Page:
What is happening today may be likened to a hurricane or a tornado, but one that affects every city, town and county in the country, as well as the rest of the world, at the same time. Because so many workers simply cannot report to work, the economy’s effective capacity will shrink drastically for a time, in the same way that the ability of a small island’s economy to produce is devastated temporarily by a hurricane.
Unlike a small island economy, however, there can be no prospect of external aid. Even if the textbook Keynesian response would work in more normal times, it cannot offset this decline.
However, aggregate demand could still fall well short even of the economy’s reduced capacity. Laid-off workers, especially those living paycheck to paycheck, will have to cut back drastically on their spending on those goods and services that the economy is still capable of producing. Declines in income will be particularly severe for gig workers, and workers in the hospitality and retail sectors. Even households that are spared lay-offs and are not (or have stopped) hoarding will be trying to economize, or will be cutting expenditure on what is no longer available, like a drink at their local bar. The increased efforts to save by many households will not automatically be offset by an increase in business investment, except perhaps for some involuntary inventory accumulation, which will be reversed as inventories mount.
Many workers, especially teachers and other civil servants in government and education, will continue to receive a paycheck even if they are unable to work from home. Some of the households that are financially strapped may benefit from transfers from their parents and grandparents, which will partly mitigate their plight. Households that remain in a comfortable position may also increase their charitable contributions. Nonetheless, millions and millions of workers will find themselves virtually without resources unless the government steps in.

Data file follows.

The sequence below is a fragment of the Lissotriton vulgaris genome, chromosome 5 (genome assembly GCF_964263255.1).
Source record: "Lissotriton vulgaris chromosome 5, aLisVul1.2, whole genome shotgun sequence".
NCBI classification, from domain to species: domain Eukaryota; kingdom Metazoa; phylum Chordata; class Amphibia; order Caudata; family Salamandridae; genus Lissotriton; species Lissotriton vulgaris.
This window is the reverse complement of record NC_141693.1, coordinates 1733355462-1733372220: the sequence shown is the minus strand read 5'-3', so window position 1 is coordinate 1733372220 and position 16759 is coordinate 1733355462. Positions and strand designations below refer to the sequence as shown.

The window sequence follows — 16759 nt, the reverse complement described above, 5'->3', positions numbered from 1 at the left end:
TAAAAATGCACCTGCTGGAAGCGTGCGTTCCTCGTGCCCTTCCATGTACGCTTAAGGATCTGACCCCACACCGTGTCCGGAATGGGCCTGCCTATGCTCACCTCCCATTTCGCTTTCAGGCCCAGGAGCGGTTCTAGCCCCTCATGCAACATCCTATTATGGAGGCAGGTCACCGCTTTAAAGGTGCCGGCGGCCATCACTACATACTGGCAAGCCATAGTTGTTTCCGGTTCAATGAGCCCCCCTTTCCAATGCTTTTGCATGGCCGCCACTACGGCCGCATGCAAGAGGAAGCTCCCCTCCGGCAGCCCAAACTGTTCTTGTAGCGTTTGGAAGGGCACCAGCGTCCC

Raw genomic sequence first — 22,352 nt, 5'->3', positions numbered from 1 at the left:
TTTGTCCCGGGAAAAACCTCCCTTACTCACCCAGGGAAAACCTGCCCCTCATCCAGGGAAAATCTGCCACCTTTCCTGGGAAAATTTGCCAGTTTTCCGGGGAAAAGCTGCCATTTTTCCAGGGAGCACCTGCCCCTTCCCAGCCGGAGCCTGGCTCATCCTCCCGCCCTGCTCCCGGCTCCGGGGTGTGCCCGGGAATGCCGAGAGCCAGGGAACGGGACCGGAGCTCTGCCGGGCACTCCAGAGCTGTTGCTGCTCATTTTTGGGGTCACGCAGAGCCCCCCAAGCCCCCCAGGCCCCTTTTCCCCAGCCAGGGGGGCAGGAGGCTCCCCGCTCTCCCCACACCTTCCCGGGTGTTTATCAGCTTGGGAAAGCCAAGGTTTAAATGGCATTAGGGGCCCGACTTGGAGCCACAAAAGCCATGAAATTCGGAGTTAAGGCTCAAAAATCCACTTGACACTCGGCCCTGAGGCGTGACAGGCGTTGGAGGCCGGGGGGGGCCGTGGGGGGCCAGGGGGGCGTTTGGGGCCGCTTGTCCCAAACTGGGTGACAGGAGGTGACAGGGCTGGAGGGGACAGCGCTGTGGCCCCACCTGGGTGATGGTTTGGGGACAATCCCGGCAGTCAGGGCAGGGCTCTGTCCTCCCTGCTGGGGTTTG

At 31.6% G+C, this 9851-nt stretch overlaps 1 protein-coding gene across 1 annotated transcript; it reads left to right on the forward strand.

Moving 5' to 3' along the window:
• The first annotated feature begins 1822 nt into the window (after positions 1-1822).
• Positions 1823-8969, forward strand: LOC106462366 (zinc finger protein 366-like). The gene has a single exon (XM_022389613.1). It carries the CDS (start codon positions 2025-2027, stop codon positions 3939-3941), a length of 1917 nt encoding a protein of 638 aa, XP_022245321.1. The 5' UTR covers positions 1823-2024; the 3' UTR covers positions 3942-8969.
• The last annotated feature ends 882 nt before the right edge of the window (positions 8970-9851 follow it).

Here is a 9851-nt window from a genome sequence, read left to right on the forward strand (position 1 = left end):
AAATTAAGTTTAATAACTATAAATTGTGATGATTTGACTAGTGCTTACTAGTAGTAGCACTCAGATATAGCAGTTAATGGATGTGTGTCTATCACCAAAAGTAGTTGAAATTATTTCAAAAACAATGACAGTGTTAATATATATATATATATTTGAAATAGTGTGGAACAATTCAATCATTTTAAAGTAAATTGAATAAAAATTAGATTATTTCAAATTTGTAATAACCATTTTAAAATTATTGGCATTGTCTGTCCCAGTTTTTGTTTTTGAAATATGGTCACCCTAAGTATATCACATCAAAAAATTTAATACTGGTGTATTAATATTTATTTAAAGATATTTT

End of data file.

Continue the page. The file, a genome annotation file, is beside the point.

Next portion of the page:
This truly grim economic outlook has led some commentators to argue that the economic suffering entailed by concerted and strong action to control the virus may outweigh the pain and suffering of those who end up sick or who die. Comparisons with the Great Depression, which lasted for a decade, are made, but are surely exaggerated. This writer believes that if strong public action can stop the spread of COVID-19 before many months have passed, even a huge increase in unemployment can be reversed.
What should be done?
In this writer’s view, economic policy should be geared to preventing a further fall in aggregate demand below the economy’s reduced capacity level, and to helping those households with the lowest and least secure incomes, including one-person households. In addition to assisting hospitals and medical workers obtain the supplies they so desperately need, assistance from the federal, state and local governments to businesses and to households is urgently needed, in the form of loans, grants and transfers.
The news media report that the Senate has agreed on a $2 trillion dollar package. The components of this package (which fall short of $2 trillion) are reported to be:
- $130 billion to hospitals
- $250 billion for direct payments to households and individuals, apparently in the form of direct mail-outs
- $250 billion in increased unemployment insurance benefits accompanied by a broadening of its application
- $350 billion in loans to small businesses
- $150 billion for state and local governments, which are starting to run short of tax revenue to pay their furloughed employees
- $500 billion for distressed corporations and municipalities, with requirements to ensure that these payments will go to support their workforce
As of today, the bill has left the Senate and gone to the House, where it must be approved before going to the White House for the President’s signature.